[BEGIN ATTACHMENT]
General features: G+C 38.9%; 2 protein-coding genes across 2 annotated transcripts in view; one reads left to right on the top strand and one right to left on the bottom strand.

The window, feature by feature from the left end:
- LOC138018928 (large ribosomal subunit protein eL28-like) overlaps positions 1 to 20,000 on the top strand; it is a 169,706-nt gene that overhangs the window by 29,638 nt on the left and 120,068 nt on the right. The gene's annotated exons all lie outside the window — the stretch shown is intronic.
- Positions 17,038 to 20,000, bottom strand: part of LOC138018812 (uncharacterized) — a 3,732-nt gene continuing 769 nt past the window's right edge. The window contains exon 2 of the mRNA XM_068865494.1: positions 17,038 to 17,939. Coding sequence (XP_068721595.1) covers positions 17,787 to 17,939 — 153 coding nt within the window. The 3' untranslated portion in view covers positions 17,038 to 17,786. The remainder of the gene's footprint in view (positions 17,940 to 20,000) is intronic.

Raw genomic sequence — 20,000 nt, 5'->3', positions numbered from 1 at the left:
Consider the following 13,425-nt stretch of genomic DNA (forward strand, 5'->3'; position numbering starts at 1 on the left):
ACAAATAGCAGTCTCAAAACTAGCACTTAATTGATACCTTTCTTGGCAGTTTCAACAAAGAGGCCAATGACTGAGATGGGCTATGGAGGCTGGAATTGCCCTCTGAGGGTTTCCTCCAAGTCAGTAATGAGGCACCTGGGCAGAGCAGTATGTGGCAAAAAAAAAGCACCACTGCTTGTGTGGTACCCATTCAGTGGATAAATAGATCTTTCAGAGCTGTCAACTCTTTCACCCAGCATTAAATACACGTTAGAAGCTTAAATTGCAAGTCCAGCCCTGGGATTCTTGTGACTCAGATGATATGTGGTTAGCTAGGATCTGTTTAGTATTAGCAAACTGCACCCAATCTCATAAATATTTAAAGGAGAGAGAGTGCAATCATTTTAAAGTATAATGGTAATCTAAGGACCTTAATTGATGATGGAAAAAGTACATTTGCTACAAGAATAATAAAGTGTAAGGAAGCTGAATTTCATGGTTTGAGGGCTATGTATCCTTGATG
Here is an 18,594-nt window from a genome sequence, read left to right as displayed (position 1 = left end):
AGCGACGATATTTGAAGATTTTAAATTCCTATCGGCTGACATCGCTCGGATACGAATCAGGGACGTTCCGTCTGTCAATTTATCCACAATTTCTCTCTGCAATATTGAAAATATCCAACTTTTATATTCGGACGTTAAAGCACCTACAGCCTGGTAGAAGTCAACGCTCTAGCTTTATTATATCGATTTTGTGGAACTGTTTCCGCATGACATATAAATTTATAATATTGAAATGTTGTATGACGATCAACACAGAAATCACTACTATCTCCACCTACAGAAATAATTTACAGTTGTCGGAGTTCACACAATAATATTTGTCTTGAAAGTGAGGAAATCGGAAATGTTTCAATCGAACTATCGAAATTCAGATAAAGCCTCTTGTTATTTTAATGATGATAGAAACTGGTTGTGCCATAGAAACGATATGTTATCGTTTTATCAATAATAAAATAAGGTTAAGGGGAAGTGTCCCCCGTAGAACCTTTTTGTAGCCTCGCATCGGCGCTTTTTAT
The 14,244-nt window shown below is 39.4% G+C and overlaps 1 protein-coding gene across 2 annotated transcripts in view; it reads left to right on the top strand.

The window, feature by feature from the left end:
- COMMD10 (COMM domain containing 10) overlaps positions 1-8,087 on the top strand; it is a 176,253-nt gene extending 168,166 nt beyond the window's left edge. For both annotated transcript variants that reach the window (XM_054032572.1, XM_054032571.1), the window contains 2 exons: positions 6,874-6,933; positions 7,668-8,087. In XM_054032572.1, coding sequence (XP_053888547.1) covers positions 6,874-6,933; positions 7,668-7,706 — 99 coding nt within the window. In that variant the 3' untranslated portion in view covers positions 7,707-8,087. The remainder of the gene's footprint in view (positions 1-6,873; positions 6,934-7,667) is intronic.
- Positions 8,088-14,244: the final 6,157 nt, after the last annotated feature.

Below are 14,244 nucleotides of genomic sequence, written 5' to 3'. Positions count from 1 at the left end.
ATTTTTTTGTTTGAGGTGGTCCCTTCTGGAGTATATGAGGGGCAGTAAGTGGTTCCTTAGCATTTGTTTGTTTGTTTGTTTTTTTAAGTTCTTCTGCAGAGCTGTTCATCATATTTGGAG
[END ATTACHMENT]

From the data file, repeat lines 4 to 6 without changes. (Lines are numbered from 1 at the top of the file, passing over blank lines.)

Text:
- Positions 17,038 to 20,000, bottom strand: part of LOC138018812 (uncharacterized) — a 3,732-nt gene continuing 769 nt past the window's right edge. The window contains exon 2 of the mRNA XM_068865494.1: positions 17,038 to 17,939. Coding sequence (XP_068721595.1) covers positions 17,787 to 17,939 — 153 coding nt within the window. The 3' untranslated portion in view covers positions 17,038 to 17,786. The remainder of the gene's footprint in view (positions 17,940 to 20,000) is intronic.

Raw genomic sequence — 20,000 nt, 5'->3', positions numbered from 1 at the left:
Consider the following 13,425-nt stretch of genomic DNA (forward strand, 5'->3'; position numbering starts at 1 on the left):